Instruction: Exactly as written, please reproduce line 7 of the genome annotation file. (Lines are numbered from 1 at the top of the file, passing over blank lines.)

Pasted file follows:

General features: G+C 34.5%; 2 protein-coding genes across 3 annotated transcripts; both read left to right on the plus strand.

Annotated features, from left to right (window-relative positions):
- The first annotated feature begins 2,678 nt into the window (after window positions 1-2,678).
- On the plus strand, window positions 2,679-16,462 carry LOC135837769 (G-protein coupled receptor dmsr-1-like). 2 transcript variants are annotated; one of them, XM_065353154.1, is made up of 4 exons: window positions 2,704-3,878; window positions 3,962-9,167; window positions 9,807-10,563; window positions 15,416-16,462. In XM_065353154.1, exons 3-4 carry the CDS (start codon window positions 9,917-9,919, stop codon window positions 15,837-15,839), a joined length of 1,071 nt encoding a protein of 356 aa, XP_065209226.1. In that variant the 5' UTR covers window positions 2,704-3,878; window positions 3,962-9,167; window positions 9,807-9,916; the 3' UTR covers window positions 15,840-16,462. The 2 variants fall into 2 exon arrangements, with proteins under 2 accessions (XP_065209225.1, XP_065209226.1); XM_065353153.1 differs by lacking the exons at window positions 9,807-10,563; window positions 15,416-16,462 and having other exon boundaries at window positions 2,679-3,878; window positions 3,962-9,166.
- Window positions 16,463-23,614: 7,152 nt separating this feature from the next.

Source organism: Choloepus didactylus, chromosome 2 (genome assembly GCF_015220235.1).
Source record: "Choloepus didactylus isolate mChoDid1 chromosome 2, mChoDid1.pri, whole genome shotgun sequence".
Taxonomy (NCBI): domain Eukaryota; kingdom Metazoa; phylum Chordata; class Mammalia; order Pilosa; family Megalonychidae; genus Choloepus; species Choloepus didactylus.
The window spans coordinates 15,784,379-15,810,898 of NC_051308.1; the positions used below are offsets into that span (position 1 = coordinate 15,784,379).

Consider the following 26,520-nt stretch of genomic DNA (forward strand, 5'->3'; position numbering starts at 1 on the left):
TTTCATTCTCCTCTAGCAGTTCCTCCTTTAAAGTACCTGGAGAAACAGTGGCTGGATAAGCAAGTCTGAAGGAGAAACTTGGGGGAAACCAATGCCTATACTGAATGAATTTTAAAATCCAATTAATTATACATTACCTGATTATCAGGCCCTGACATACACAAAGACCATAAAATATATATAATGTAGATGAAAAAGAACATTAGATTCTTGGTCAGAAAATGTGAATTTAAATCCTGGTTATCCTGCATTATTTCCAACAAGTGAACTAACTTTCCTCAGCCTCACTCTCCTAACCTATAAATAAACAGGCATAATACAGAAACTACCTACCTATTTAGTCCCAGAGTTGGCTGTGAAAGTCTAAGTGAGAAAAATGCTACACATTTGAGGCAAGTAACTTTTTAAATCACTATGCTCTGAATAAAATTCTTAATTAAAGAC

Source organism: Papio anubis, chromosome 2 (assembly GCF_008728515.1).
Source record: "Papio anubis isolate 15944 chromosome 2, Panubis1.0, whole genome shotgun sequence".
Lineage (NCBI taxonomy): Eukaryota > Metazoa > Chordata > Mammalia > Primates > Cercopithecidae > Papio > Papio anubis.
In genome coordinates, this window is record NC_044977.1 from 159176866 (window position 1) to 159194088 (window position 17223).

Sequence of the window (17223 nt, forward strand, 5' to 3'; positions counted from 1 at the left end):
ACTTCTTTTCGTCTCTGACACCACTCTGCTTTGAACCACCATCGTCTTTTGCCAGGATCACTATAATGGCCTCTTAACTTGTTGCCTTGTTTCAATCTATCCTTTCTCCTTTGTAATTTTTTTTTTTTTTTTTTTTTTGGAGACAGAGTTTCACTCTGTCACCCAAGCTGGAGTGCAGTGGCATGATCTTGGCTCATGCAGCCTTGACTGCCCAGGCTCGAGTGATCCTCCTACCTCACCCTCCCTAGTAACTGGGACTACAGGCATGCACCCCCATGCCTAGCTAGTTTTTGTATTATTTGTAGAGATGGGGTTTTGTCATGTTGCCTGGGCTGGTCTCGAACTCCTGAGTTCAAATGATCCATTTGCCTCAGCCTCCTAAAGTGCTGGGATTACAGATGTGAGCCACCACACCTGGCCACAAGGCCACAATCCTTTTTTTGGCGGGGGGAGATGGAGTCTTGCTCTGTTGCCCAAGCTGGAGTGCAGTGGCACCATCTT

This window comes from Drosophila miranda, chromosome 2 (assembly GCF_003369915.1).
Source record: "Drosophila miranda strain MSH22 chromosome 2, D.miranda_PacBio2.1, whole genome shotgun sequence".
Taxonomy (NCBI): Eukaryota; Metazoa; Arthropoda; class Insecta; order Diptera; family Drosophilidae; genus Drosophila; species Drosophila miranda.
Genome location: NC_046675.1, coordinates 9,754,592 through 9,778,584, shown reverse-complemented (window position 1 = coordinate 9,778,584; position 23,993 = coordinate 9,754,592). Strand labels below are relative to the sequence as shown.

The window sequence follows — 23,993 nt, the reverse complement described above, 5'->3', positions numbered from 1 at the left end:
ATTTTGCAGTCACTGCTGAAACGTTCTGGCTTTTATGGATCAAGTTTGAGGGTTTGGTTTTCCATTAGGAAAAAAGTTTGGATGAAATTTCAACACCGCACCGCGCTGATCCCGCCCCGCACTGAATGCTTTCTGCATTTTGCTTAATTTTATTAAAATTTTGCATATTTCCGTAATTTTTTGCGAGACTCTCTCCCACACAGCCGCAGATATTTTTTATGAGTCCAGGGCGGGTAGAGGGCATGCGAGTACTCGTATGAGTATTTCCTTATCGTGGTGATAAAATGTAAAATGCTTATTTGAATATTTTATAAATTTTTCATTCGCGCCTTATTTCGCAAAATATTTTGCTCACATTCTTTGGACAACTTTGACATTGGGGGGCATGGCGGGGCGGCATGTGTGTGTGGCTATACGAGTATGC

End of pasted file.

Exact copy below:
Source record: "Choloepus didactylus isolate mChoDid1 chromosome 2, mChoDid1.pri, whole genome shotgun sequence".